Further, assuming that:
- Both the global and local data services markets are fragmented.
- PBG offers competitive products with local and international firms,
- PBG continues to rank well on customer satisfaction and gains repeat orders.
It stands to reason again that PBG will continue to either maintain or grow their share of the market. In both instances, they grow revenue at or above the rate of broader industry growth, both of which are higher than the growth currently priced into the valuation.
For the broader industry, three factors are driving the adoption of AI: faster processor performance, larger data sets and more sophisticated neural nets (Figure 17 below).
The drivers for BI adoption are primarily competitiveness and the operational efficiencies it can bring; however, governance is also playing an increasing role.2 Companies are increasingly aware of the need for BI and data engineering: per Figure 18 below, 30% of local companies are in the process of adopting a formalized data strategy.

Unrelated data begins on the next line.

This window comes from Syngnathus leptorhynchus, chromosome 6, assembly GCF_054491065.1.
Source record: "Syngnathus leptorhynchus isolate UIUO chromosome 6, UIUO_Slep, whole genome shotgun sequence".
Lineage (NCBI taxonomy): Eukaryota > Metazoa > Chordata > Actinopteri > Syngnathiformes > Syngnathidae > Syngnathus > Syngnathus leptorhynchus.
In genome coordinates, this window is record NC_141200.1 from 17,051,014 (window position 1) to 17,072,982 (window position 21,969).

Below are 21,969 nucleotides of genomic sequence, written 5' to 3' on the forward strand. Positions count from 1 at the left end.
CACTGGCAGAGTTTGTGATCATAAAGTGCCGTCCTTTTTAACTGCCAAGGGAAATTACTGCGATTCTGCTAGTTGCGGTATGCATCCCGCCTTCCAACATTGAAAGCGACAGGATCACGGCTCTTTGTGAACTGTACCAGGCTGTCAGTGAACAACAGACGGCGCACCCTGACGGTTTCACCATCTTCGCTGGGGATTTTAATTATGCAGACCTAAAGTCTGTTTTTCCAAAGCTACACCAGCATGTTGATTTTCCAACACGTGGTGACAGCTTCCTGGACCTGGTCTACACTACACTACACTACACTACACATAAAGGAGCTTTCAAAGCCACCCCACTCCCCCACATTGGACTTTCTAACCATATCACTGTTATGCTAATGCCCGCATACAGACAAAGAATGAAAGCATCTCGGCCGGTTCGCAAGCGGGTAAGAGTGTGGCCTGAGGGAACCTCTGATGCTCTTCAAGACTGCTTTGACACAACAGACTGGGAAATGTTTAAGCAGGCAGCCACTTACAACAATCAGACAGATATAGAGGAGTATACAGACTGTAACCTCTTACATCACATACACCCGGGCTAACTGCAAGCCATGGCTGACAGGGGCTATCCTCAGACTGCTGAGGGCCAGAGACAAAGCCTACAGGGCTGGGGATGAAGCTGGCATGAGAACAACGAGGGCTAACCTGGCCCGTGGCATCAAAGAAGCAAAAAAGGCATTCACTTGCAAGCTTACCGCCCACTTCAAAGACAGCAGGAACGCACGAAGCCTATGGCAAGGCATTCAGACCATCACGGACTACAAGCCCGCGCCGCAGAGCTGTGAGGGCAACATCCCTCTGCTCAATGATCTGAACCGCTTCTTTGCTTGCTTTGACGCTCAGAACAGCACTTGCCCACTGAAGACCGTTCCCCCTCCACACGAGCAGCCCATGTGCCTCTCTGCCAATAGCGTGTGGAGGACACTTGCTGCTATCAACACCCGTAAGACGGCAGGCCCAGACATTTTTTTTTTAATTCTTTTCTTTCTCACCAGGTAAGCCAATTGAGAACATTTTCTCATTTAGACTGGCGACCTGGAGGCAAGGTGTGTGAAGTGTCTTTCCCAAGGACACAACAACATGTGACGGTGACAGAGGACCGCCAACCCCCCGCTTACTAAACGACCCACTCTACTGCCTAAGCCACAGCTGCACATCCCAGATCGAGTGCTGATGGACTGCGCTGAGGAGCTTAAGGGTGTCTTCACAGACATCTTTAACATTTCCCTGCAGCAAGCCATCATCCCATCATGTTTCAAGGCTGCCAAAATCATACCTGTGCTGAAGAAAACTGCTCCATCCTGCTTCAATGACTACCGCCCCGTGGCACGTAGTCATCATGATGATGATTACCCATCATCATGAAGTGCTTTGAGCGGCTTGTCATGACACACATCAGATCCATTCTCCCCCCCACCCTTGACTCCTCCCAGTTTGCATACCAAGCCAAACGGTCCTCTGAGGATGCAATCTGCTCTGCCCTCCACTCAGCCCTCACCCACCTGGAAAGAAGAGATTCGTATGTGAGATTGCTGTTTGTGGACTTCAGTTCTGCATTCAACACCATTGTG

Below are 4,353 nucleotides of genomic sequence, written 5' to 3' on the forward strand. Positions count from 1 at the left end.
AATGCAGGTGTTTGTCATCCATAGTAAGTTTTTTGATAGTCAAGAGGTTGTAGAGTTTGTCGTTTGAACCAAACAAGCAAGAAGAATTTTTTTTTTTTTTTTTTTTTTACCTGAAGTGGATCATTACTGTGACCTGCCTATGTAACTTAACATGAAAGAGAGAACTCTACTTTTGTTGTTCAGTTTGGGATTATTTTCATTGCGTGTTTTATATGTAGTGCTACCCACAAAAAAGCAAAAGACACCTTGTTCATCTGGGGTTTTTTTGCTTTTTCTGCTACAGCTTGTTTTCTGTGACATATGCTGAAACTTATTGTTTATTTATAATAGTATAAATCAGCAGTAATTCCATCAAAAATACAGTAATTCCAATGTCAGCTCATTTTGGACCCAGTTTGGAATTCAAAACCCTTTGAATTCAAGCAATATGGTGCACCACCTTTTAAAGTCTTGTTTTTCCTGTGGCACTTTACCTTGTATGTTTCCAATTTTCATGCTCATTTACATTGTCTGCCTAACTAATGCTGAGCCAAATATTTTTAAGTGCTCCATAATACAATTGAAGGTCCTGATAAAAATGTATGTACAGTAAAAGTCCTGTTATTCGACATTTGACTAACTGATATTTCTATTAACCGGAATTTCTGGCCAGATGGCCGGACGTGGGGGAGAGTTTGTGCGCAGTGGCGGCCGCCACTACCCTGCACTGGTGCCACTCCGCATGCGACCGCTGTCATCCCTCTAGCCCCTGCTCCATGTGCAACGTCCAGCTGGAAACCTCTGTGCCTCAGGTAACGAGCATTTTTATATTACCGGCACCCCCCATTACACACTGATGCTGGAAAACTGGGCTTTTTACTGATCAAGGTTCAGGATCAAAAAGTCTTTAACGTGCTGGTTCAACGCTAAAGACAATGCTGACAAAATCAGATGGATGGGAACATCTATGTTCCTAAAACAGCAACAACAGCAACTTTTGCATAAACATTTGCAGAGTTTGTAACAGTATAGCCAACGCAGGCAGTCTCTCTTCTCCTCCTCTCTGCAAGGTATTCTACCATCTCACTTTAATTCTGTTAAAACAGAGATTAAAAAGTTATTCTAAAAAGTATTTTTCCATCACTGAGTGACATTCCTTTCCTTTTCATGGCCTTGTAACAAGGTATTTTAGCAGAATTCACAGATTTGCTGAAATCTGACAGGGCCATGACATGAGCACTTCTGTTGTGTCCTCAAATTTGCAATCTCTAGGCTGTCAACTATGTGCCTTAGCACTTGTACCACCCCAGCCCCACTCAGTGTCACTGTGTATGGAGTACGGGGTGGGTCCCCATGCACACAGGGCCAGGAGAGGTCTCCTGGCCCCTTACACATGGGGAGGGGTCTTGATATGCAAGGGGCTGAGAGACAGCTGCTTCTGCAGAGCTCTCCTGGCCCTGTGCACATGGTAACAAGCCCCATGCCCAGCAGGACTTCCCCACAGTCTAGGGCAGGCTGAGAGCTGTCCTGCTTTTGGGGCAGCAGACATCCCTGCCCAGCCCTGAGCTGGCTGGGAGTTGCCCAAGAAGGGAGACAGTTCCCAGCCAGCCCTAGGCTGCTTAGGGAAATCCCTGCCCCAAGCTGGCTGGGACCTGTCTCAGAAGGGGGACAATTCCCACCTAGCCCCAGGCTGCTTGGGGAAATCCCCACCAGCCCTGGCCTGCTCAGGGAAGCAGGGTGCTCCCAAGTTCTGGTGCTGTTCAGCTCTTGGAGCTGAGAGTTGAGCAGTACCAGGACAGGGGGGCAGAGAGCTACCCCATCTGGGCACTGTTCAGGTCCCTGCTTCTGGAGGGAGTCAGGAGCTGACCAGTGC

Most challenges to data centricity are organizational: siloed structures or poor understanding. Notably, leadership buy-in is comparatively not an issue (Figure 19). The top-down push for increased adoption as a strategic goal means sustained interest from local companies, despite the organizational challenges.